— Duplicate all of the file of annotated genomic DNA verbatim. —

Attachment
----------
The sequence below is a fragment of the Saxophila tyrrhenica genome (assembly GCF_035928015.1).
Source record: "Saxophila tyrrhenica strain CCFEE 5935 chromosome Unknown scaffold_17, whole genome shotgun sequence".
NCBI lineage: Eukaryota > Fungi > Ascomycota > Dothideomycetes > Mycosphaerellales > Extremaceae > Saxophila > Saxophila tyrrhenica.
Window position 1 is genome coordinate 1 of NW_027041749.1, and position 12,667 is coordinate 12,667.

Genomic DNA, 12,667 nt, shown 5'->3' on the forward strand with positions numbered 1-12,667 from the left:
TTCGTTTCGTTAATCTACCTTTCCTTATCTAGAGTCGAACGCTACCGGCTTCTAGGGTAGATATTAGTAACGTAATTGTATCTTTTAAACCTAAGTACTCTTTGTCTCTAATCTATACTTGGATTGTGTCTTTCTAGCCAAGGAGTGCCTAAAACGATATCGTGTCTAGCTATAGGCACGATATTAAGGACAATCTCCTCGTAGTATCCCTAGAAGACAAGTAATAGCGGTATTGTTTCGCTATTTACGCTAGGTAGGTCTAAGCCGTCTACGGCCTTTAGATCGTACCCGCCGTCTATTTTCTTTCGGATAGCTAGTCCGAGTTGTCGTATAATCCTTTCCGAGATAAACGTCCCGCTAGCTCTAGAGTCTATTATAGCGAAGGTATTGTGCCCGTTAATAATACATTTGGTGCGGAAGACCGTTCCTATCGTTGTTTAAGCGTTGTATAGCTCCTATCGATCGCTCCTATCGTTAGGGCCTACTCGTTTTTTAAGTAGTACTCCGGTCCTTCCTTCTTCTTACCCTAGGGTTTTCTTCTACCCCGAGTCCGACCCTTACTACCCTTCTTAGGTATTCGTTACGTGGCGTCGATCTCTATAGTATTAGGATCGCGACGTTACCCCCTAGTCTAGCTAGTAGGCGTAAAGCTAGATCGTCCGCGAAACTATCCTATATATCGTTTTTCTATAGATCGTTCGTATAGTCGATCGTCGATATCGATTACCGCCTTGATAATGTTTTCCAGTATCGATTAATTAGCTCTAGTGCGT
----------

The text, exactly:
The sequence below is a fragment of the Saxophila tyrrhenica genome (assembly GCF_035928015.1).
Source record: "Saxophila tyrrhenica strain CCFEE 5935 chromosome Unknown scaffold_17, whole genome shotgun sequence".
NCBI lineage: Eukaryota > Fungi > Ascomycota > Dothideomycetes > Mycosphaerellales > Extremaceae > Saxophila > Saxophila tyrrhenica.
Window position 1 is genome coordinate 1 of NW_027041749.1, and position 12,667 is coordinate 12,667.

Genomic DNA, 12,667 nt, shown 5'->3' on the forward strand with positions numbered 1-12,667 from the left:
TTCGTTTCGTTAATCTACCTTTCCTTATCTAGAGTCGAACGCTACCGGCTTCTAGGGTAGATATTAGTAACGTAATTGTATCTTTTAAACCTAAGTACTCTTTGTCTCTAATCTATACTTGGATTGTGTCTTTCTAGCCAAGGAGTGCCTAAAACGATATCGTGTCTAGCTATAGGCACGATATTAAGGACAATCTCCTCGTAGTATCCCTAGAAGACAAGTAATAGCGGTATTGTTTCGCTATTTACGCTAGGTAGGTCTAAGCCGTCTACGGCCTTTAGATCGTACCCGCCGTCTATTTTCTTTCGGATAGCTAGTCCGAGTTGTCGTATAATCCTTTCCGAGATAAACGTCCCGCTAGCTCTAGAGTCTATTATAGCGAAGGTATTGTGCCCGTTAATAATACATTTGGTGCGGAAGACCGTTCCTATCGTTGTTTAAGCGTTGTATAGCTCCTATCGATCGCTCCTATCGTTAGGGCCTACTCGTTTTTTAAGTAGTACTCCGGTCCTTCCTTCTTCTTACCCTAGGGTTTTCTTCTACCCCGAGTCCGACCCTTACTACCCTTCTTAGGTATTCGTTACGTGGCGTCGATCTCTATAGTATTAGGATCGCGACGTTACCCCCTAGTCTAGCTAGTAGGCGTAAAGCTAGATCGTCCGCGAAACTATCCTATATATCGTTTTTCTATAGATCGTTCGTATAGTCGATCGTCGATATCGATTACCGCCTTGATAATGTTTTCCAGTATCGATTAATTAGCTCTAGTGCGT